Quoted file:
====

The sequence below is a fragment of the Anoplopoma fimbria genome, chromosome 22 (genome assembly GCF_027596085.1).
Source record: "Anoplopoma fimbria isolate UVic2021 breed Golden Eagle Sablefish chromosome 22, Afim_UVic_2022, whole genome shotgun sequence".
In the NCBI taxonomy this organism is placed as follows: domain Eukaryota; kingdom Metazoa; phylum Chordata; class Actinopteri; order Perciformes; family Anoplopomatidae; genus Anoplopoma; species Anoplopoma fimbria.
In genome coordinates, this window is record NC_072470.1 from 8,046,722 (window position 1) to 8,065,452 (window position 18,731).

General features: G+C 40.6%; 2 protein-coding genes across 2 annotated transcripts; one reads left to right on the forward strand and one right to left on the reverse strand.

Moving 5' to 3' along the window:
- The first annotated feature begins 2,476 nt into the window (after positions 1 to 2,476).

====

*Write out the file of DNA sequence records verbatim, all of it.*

The sequence below is a fragment of the Anoplopoma fimbria genome, chromosome 22 (genome assembly GCF_027596085.1).
Source record: "Anoplopoma fimbria isolate UVic2021 breed Golden Eagle Sablefish chromosome 22, Afim_UVic_2022, whole genome shotgun sequence".
In the NCBI taxonomy this organism is placed as follows: domain Eukaryota; kingdom Metazoa; phylum Chordata; class Actinopteri; order Perciformes; family Anoplopomatidae; genus Anoplopoma; species Anoplopoma fimbria.
In genome coordinates, this window is record NC_072470.1 from 8,046,722 (window position 1) to 8,065,452 (window position 18,731).

General features: G+C 40.6%; 2 protein-coding genes across 2 annotated transcripts; one reads left to right on the forward strand and one right to left on the reverse strand.

Moving 5' to 3' along the window:
- The first annotated feature begins 2,476 nt into the window (after positions 1 to 2,476).